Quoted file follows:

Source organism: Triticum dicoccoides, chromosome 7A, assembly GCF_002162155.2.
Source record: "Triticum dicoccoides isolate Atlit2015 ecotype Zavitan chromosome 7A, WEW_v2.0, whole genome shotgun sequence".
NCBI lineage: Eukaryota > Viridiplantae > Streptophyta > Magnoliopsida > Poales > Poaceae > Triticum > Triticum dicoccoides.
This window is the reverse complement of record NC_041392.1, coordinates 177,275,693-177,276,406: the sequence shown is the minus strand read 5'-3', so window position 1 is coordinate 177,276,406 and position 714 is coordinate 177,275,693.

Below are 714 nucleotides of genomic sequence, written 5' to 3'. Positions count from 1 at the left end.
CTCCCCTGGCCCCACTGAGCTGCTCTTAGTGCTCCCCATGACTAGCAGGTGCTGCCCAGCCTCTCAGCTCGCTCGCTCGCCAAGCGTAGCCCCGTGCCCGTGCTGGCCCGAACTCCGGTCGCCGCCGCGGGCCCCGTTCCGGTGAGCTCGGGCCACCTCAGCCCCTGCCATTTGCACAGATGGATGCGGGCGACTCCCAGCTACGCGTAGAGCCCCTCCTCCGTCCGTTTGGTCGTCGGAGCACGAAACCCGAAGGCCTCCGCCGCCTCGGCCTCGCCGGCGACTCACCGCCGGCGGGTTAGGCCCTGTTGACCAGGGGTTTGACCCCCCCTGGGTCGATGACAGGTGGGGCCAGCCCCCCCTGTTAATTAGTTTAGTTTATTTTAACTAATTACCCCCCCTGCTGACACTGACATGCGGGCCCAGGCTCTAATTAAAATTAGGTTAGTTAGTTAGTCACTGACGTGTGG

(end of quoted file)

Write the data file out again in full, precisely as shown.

Source organism: Triticum dicoccoides, chromosome 7A, assembly GCF_002162155.2.
Source record: "Triticum dicoccoides isolate Atlit2015 ecotype Zavitan chromosome 7A, WEW_v2.0, whole genome shotgun sequence".
NCBI lineage: Eukaryota > Viridiplantae > Streptophyta > Magnoliopsida > Poales > Poaceae > Triticum > Triticum dicoccoides.
This window is the reverse complement of record NC_041392.1, coordinates 177,275,693-177,276,406: the sequence shown is the minus strand read 5'-3', so window position 1 is coordinate 177,276,406 and position 714 is coordinate 177,275,693.

Below are 714 nucleotides of genomic sequence, written 5' to 3'. Positions count from 1 at the left end.
CTCCCCTGGCCCCACTGAGCTGCTCTTAGTGCTCCCCATGACTAGCAGGTGCTGCCCAGCCTCTCAGCTCGCTCGCTCGCCAAGCGTAGCCCCGTGCCCGTGCTGGCCCGAACTCCGGTCGCCGCCGCGGGCCCCGTTCCGGTGAGCTCGGGCCACCTCAGCCCCTGCCATTTGCACAGATGGATGCGGGCGACTCCCAGCTACGCGTAGAGCCCCTCCTCCGTCCGTTTGGTCGTCGGAGCACGAAACCCGAAGGCCTCCGCCGCCTCGGCCTCGCCGGCGACTCACCGCCGGCGGGTTAGGCCCTGTTGACCAGGGGTTTGACCCCCCCTGGGTCGATGACAGGTGGGGCCAGCCCCCCCTGTTAATTAGTTTAGTTTATTTTAACTAATTACCCCCCCTGCTGACACTGACATGCGGGCCCAGGCTCTAATTAAAATTAGGTTAGTTAGTTAGTCACTGACGTGTGG